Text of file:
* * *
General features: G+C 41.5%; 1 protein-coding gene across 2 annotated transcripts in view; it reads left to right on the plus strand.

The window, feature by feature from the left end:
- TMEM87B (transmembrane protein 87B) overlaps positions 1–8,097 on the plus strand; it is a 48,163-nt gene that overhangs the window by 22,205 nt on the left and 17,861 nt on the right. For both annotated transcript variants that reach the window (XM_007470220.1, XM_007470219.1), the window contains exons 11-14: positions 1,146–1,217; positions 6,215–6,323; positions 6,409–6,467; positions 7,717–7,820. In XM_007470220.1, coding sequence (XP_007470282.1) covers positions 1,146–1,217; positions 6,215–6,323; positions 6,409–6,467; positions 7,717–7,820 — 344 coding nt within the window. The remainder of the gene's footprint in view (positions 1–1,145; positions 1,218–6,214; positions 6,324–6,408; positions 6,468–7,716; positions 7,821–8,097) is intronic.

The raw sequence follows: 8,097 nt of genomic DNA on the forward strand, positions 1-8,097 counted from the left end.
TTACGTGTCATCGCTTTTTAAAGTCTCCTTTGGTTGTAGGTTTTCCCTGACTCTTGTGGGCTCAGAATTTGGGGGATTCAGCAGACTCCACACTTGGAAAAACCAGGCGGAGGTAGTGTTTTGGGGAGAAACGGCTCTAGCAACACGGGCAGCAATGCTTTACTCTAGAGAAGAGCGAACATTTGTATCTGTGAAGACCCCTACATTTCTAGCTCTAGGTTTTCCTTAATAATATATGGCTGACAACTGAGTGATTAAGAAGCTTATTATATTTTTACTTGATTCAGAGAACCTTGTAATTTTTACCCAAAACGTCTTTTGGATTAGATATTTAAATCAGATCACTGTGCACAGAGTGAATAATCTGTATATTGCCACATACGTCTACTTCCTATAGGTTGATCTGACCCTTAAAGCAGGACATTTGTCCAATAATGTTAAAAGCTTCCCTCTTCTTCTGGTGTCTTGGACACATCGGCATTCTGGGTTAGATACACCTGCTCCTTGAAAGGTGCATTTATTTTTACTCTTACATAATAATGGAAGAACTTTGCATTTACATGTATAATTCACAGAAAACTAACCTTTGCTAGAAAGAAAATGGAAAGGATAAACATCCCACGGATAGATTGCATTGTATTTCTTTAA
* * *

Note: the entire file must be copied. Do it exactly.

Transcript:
General features: G+C 41.5%; 1 protein-coding gene across 2 annotated transcripts in view; it reads left to right on the plus strand.

The window, feature by feature from the left end:
- TMEM87B (transmembrane protein 87B) overlaps positions 1–8,097 on the plus strand; it is a 48,163-nt gene that overhangs the window by 22,205 nt on the left and 17,861 nt on the right. For both annotated transcript variants that reach the window (XM_007470220.1, XM_007470219.1), the window contains exons 11-14: positions 1,146–1,217; positions 6,215–6,323; positions 6,409–6,467; positions 7,717–7,820. In XM_007470220.1, coding sequence (XP_007470282.1) covers positions 1,146–1,217; positions 6,215–6,323; positions 6,409–6,467; positions 7,717–7,820 — 344 coding nt within the window. The remainder of the gene's footprint in view (positions 1–1,145; positions 1,218–6,214; positions 6,324–6,408; positions 6,468–7,716; positions 7,821–8,097) is intronic.

The raw sequence follows: 8,097 nt of genomic DNA on the forward strand, positions 1-8,097 counted from the left end.
TTACGTGTCATCGCTTTTTAAAGTCTCCTTTGGTTGTAGGTTTTCCCTGACTCTTGTGGGCTCAGAATTTGGGGGATTCAGCAGACTCCACACTTGGAAAAACCAGGCGGAGGTAGTGTTTTGGGGAGAAACGGCTCTAGCAACACGGGCAGCAATGCTTTACTCTAGAGAAGAGCGAACATTTGTATCTGTGAAGACCCCTACATTTCTAGCTCTAGGTTTTCCTTAATAATATATGGCTGACAACTGAGTGATTAAGAAGCTTATTATATTTTTACTTGATTCAGAGAACCTTGTAATTTTTACCCAAAACGTCTTTTGGATTAGATATTTAAATCAGATCACTGTGCACAGAGTGAATAATCTGTATATTGCCACATACGTCTACTTCCTATAGGTTGATCTGACCCTTAAAGCAGGACATTTGTCCAATAATGTTAAAAGCTTCCCTCTTCTTCTGGTGTCTTGGACACATCGGCATTCTGGGTTAGATACACCTGCTCCTTGAAAGGTGCATTTATTTTTACTCTTACATAATAATGGAAGAACTTTGCATTTACATGTATAATTCACAGAAAACTAACCTTTGCTAGAAAGAAAATGGAAAGGATAAACATCCCACGGATAGATTGCATTGTATTTCTTTAA